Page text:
What Is the Ratable Accrual Method?

The ratable accrual method is a formula for determining how much interest income was earned on an investment over a period of time and when within the period it was earned. It counts income as it's accrued rather than paid and is mainly used for determining taxes owed on interest income.

Key Takeaways

  • The ratable accrual method is a formula for determining income on investments as it's accrued rather than paid.
  • It is primarily used for determining taxes owed on interest income.
  • The ratable accrual method can be utilized to find theĀ accrued market discountĀ of a bond traded in the secondary bond market or to determine the property taxes owed on real estate.

Understanding the Ratable Accrual Method

In this sense, "ratable" means proportional. The investor is determining how much they received of the total interest earned on the investment, and how much is owed in taxes on that profit.

The ratable accrual method can be used, for example, to find the accrued market discount of a bond traded in the secondary bond market, or to determine the property taxes owed on real estate that is held over several tax periods.

It uses a simple calculation. In the case of bonds, the market discount is divided by the number of days from the bond's maturity date minus the purchase date, multiplied by the number of days the investor actually held the bond.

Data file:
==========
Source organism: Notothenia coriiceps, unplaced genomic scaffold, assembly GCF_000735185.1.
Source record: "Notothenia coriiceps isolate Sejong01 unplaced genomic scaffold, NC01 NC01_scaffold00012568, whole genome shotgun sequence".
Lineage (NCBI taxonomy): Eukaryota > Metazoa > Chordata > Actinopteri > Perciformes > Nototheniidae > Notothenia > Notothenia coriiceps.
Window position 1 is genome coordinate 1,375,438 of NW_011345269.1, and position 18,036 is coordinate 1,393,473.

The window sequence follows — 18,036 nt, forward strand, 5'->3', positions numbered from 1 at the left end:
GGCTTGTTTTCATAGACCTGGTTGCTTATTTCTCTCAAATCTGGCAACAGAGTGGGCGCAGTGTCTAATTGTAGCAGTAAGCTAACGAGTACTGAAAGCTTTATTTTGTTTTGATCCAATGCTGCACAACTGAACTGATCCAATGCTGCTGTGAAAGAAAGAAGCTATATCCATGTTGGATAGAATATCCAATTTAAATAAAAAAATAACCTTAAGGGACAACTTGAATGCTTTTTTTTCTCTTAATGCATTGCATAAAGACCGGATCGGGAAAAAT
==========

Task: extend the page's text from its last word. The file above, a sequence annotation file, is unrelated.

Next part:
The ratable accrual method usually results in a greater accrual of a discount than the alternative method for determining accrued market discount, the constant yield method.

This method is approved by the Internal Revenue Service (IRS) for use in determining interest earned on taxable bonds. IRS Publication 538 outlines all of the allowable accounting methods.

Examples of the Ratable Accrual Method

Example 1: Say you bought a $20,000 bond at a discount for $18,000 with 400 days until its expiration date. Then, you sold the bond 300 days later for $19,500. To compute the interest income, you would multiply the portion of the days you held the bond by the increase in its value.

  • Days bond held [300/400] = 0.75
  • Bond value at sale [$19,500-$18,000] = $1,500
  • Taxable interest income [0.75 x $1,500] = $1,125

Example 2: Say you are paid $1,500 in interest income every quarter with the next payment due on February 28. That translates to $500 per month for December, January, and February.

Under the ratable accrual method, the interest income accrued for December, $500, would have to be included in the taxes for that year, and the remaining $1,000 would be counted in next year's taxes. In this example, the income is counted as it accrues as opposed to when it's paid.